Item description for What Are We Waiting For?: A Commentary on Revelation by Robert H. Mounce...
Overview While most popular commentaries on Revelation get bogged down in such matters as precise dating and detailed speculation about the meaning of every image, this book stresses the overarching themes of the Apocalypse, turning to the broad sweep of history as God moves people and nations toward history's predetermined end.
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Studio: Wipf & Stock Publishers
Est. Packaging Dimensions: Length: 8.5" Width: 5.7" Height: 0.34" Weight: 0.42 lbs.
Release Date Dec 1, 2004
Publisher Wipf & Stock Publishers
ISBN 1597520144 ISBN13 9781597520140
Availability 0 units.
More About Robert H. Mounce
Dr. Robert H. Mounce, president emeritus of Whitworth College, is the author of a number of well-known biblical commentaries, including the volume on Revelation in the NICNT. Dr. David Hubbard, former president of Fuller Theological Seminary, refers to him as 'one of our generation's most able expositors.' He was involved in the translation of the NIV, NLT, NIrV, and especially the ESV.
Robert H. Mounce has published or released items in the following series...
Coleccion Teologica Contemporanea: Estudios Biblicos
Reviews - What do customers think about What Are We Waiting For?: A Commentary on Revelation?
A Nice Commentary Mar 3, 2005
This commentary is not for Amill or Post-mill persuasion. This commentary approaches the Book of Revelation from Pre-mill view point. This commentary is a very good book, because: 1. It is short and concise. It is basically a passage by passage commentary, so Robert Mounce dwells on the main points of the passage. He does not go into too much detail, but he does address important issues. But if you want more detailed treatment of the subject you can always refer to his commentary on Revelation in NICNT series. 2. It provides interesting insights. For example, I was impressed by his interpretation on Rev.3:15,16 -- concerning "you are lukewarm and neither hot nor cold..." Mounce comments, "The basic fault of the Laodicea church is that is it lukewarm. This has been understood to mean that spiritually the church was neither hot nor cold, but had settled for an insipid lukewarmness. It is regularly noted that several miles to the north of Laodicea, the hot mineral water from springs in Hieropolis spills over the cliff above the Lycus River and covers the wide escarpment with a layer of white mineral. By the time the water reaches the spillway, it has become lukewarm and is nauseous to the taste. The problem with this interpretation is the difficulty in understanding why it is better to be spiritually cold than lukewarm. The real contrast appears to be between the medicinal waters of Hieropolis, which would provide healing, and the cool drinking water of Colossae, ten miles on up the Lycus glen, which would provide refreshment. The Laodiceans were lukewarm in the sense that their Christianity provided neither healing for the spiritually sick nor refreshment for those who were spiritually weary" (p. 17). And like this, he provides insights throughout the book. 3. It is stimulating. While the book is short in length, its quality is not. He anticipates different views and addresses them and explains why his view is more reasonable.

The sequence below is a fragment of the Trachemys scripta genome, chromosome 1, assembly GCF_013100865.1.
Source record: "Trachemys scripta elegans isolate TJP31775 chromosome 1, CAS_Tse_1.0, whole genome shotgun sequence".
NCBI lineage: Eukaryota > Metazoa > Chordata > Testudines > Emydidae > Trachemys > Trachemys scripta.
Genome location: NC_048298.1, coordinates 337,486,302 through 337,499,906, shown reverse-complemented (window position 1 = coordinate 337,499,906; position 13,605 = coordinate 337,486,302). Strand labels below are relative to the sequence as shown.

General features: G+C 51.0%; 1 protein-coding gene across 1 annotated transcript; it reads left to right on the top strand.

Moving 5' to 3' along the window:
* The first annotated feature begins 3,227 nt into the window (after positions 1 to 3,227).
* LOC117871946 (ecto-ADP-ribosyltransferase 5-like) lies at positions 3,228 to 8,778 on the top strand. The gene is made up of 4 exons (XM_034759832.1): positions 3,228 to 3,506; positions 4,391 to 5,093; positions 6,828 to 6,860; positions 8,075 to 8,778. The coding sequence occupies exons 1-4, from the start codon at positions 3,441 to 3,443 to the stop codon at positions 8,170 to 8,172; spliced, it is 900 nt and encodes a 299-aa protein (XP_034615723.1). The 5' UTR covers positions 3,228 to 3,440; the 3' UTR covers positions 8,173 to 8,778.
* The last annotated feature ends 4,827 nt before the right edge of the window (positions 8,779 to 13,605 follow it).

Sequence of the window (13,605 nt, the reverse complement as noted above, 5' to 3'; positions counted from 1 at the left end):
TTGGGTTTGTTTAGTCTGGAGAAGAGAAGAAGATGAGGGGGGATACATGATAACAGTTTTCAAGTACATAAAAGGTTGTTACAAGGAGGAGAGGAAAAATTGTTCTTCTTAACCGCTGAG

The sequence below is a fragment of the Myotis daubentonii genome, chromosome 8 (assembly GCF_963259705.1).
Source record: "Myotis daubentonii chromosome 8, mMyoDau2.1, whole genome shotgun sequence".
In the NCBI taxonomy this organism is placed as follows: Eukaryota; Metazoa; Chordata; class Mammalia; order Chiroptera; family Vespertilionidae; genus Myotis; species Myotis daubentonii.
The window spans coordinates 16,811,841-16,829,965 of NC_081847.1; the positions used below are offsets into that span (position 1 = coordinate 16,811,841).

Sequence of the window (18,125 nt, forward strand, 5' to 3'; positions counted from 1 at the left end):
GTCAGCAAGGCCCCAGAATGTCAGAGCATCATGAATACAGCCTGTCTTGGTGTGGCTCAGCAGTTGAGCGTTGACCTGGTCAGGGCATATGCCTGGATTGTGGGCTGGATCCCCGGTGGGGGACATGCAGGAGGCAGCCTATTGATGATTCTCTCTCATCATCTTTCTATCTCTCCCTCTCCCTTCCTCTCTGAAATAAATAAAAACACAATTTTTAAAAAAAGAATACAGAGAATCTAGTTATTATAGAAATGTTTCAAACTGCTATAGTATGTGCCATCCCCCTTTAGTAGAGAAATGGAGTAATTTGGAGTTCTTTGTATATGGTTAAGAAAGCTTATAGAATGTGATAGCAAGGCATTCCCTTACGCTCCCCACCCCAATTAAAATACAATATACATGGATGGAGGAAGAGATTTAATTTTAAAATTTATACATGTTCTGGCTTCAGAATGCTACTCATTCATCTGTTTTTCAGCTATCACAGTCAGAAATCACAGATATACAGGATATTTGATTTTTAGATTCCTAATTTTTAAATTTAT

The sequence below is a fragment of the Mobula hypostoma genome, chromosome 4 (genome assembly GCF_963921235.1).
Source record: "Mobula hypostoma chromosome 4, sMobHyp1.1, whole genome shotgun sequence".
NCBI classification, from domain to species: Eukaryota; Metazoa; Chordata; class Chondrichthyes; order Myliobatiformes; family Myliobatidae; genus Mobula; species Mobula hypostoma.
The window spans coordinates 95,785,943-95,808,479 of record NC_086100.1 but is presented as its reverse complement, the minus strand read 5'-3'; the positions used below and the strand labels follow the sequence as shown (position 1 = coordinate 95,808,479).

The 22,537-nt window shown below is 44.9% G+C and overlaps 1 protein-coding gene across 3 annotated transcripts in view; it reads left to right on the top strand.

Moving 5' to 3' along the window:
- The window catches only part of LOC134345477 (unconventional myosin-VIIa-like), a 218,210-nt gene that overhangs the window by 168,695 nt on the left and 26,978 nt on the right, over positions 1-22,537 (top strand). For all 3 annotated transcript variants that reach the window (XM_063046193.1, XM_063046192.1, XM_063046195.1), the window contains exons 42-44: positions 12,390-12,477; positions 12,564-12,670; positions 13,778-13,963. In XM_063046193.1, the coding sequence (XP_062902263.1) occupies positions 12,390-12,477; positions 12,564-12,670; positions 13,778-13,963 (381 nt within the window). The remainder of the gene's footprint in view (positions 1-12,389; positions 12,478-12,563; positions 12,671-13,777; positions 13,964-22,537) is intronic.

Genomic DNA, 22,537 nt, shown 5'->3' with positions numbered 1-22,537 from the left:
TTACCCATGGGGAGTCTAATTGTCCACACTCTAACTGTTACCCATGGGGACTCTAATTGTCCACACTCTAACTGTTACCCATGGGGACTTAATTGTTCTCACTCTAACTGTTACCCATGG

Overall, the book is great for beginners without being intimidated by the difficulty of Revelation. I recommend this book to anyone.